A bushfire started on December 31 at Charmhaven on the Central Coast and burned over several days. This is one of the smaller fires in The Australian Bushfires 2019-2020, but still burnt out 418ha of land. Local residents were issued with warnings and in some cases were evacuated. Two homes, located on Birdwood Drive and Arizona Drive were lost.
The photos below show the aftermath of the fire, taken on 18 January. There is some evidence of regrowth, but the fire-ground still smelt of smoke and was still hot underfoot.
Community groups have attempted to rescue injured wildlife and provide food for them. Below are photos of food left in a hanging container and food left on a tree stump.
Coordination of feeding and watering stations has been aided by the using of spatial technologies such as Google maps.
A Water Our Wildlife CCWSAR Map has been developed to help volunteers know where feeding and watering stations have been set up, so that people can visit them independently and re-stock them..
Victoria – Joint Task Force 646
Following a request from Victorian Premier, Daniel Andrews, on December 31, naval vessels, helicopter and fixed wing military aircraft were made ready for use in evacuations. This was decided in consultation with the Prime Minister and Defence Chief General Angus Campbell.
HMAS Choules transported approximately 1100 evacuees from Mallacoota to Western Port on January 4-5. The ship then returned to Mallacoota to deliver diesel fuel and a fuel management team to keep generators running. RAAF Black Hawk and Taipan helicopters transported firefighters to fire grounds, and helped evacuate vulnerable people. Three Spartan aircraft assisted with evacuations.
On January 5 and 6 ADF flew in emergency food, fuel, water and medical supplies to 18 cut-off communities. On January 7 they prepared a staging area for around 100 international fire fighters around Omeo.
On January 7, further evacuations from Mallacoota took place, and satellite phones and food, medical supplies, water and fuel were delivered in some isolated locations, including Bemm River and Genoa.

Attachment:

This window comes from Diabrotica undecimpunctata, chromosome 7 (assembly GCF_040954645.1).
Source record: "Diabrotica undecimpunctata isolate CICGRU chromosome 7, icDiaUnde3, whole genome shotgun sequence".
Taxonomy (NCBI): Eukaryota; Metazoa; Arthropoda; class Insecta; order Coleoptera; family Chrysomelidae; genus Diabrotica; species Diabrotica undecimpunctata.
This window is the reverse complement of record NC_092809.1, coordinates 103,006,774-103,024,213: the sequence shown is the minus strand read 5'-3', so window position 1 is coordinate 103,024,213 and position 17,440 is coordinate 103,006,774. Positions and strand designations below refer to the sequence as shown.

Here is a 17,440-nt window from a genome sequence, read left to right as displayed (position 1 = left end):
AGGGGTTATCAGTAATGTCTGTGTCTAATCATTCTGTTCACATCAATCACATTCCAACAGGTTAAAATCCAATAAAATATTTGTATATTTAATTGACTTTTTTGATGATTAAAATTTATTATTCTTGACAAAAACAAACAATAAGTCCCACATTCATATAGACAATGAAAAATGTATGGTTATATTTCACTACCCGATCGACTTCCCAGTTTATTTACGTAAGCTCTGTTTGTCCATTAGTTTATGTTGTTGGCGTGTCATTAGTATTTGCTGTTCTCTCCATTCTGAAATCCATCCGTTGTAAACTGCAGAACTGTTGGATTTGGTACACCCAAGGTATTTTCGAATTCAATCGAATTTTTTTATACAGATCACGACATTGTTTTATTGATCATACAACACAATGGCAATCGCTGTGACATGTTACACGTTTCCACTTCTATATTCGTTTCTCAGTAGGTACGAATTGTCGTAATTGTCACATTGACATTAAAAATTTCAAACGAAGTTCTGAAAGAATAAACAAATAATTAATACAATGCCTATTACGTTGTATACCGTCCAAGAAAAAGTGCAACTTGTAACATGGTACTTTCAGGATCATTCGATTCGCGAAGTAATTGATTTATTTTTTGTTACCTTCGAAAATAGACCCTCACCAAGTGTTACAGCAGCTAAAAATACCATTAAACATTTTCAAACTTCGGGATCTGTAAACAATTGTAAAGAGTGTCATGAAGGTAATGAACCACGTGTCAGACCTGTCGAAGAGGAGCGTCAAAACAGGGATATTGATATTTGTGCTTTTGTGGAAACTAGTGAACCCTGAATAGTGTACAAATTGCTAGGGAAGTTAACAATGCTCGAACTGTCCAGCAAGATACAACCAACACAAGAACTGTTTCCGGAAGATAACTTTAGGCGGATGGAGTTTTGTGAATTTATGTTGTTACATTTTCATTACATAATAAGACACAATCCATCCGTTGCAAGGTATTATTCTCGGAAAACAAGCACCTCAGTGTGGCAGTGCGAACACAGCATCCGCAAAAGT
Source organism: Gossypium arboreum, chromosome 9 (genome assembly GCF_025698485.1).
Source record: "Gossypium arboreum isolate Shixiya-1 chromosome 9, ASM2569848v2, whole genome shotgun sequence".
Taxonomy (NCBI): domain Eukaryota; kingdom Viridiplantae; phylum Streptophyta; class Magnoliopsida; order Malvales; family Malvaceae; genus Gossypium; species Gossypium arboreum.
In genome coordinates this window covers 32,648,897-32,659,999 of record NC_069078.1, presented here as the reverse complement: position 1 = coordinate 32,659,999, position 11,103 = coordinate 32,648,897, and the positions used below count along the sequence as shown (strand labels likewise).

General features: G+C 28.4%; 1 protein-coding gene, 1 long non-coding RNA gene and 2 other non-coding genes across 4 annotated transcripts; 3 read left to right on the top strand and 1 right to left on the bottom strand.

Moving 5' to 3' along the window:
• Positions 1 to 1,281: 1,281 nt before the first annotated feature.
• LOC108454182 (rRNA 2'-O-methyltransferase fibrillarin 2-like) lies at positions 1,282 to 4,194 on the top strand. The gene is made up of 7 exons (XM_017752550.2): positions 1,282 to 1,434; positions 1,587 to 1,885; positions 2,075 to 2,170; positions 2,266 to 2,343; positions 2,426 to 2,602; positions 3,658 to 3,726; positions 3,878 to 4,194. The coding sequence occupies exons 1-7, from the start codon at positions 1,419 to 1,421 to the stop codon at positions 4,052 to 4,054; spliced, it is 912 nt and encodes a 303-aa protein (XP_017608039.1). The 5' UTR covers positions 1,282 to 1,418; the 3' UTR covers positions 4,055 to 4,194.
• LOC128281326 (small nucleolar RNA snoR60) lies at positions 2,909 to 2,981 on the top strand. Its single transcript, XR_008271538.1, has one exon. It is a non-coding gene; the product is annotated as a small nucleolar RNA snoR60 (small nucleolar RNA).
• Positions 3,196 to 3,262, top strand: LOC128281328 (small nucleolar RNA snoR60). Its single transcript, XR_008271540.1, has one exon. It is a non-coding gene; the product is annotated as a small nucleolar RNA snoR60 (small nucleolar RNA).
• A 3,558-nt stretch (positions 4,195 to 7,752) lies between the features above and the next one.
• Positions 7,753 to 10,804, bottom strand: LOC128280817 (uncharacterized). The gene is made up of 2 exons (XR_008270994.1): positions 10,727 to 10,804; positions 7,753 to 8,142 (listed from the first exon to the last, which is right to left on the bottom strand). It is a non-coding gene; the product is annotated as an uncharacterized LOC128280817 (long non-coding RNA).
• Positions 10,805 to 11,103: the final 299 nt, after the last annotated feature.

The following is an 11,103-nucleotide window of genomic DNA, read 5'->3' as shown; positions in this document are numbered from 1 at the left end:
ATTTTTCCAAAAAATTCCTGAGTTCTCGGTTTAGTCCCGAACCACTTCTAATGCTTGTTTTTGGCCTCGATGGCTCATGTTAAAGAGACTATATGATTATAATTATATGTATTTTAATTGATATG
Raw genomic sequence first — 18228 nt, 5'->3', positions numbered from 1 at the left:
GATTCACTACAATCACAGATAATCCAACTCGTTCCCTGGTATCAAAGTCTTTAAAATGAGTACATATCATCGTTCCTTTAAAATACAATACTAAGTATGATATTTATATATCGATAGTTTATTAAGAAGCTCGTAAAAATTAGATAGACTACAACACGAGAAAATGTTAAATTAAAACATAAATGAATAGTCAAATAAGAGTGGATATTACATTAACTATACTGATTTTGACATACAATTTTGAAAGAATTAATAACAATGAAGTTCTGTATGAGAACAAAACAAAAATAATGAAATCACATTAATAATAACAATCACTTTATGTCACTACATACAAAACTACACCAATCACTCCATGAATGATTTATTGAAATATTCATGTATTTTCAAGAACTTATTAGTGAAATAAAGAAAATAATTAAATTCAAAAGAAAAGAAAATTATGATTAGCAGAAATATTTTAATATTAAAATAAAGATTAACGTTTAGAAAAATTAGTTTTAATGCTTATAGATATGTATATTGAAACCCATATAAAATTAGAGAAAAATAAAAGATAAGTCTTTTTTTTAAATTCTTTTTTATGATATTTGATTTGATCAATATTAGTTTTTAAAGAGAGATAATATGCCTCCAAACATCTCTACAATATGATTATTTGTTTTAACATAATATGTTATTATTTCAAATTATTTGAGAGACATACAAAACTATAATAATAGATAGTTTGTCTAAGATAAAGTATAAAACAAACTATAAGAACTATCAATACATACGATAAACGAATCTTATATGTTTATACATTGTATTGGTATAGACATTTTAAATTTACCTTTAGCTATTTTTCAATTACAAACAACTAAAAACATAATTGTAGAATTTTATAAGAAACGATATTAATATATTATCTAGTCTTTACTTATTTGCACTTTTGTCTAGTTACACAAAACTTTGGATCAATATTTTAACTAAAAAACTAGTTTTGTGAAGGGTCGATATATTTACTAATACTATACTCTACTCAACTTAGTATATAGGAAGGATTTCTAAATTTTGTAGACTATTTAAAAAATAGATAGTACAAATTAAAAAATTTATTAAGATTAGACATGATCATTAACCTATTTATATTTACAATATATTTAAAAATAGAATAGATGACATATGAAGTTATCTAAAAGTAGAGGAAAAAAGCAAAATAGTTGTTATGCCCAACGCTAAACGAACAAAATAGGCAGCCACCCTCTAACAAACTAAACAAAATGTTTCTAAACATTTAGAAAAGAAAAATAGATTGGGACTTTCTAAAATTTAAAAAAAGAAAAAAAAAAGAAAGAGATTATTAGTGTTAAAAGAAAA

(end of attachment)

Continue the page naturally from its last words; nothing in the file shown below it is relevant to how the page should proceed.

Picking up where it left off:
Reconnaissance flights were conducted over fire affected areas on January 8. A medical team was deployed to remote towns such as Combienbar and Gipsy Point.
5400 litres of diesel and 800 litres of unleaded petrol were flown in to Mallacoota.
Equipment and Engineering personnel were provided to assist state government in reopening roads, removing debris and clearing fire breaks and fire trails. On January 9, ADF undertook route clearance north of Bairnsdale and the Great Alpine Road was reopened. Hay bales and fodder were moved into key locations. Air Force air traffic controllers assisted to help manage the large volume of air traffic at the Bairnsdale Airport.
From January 10, ADF undertook continued work in support of relief centres at Omeo, Swifts Creek, Bairnsdale, Orbost and Mallacoota. ADF also supported evacuations from the Victorian Alpine region.
Undertake internet research:
- Make a list of the different issues affecting the people of Mallacoota prior to the ADF assisting them?
- Make a list of the different tasks undertaken by The Australian Defence Force to assist the people of Mallacoota?
- Why do you think that The Australian Defence Force had to be called in to assist the people of Mallacoota? Was this a good decision? What are the costs and benefits of using the ADF in this way?
- What challenges did the ADF face in assisting the people of Mallacoota?
- Outline the effectiveness of The Australian Defence Force in responding to the bushfire crisis affecting Mallacootta.
Embedded below are social media posts from The Guardian, The Australian Defence Force, the Royal Australian Army and the Royal Australian Airforce.
- What is the purpose of The Australian Defence Force, Royal Australian Army and the Royal Australian Airforce posting updates about their activities? What are the benefits of these posts?
- Consider the following statement about media: "Media and media messages can influence beliefs, values, attitudes, behaviours and the democratic process." What messages are conveyed in the posts below? What values are communicated? How might these posts influence democratic processes?
Embedded below is a series of tweets by Brendan, a local resident of Mallacoota. As the emergency unfolded, he published updates on the progress of the fires and the experiences of him and his family, and later on his community. The tweets included below are just from the first few days of the disaster. You can also listen to an interview with Brendan by clicking here.
Unlike a formal newspaper article or a television news story, this is a very personal account, describing one man's individual experiences.
- Create a list of the impacts of the fire on this particular person.
- Create a list of impacts on the community of Mallacoota.
- Use the hashtags #Mallacoota, #Australianbushfires and/or #bushfires to search Twitter. Explore the perspectives of other residents during the emergency. Add to your lists above, and write a short description of the accounts of these individuals.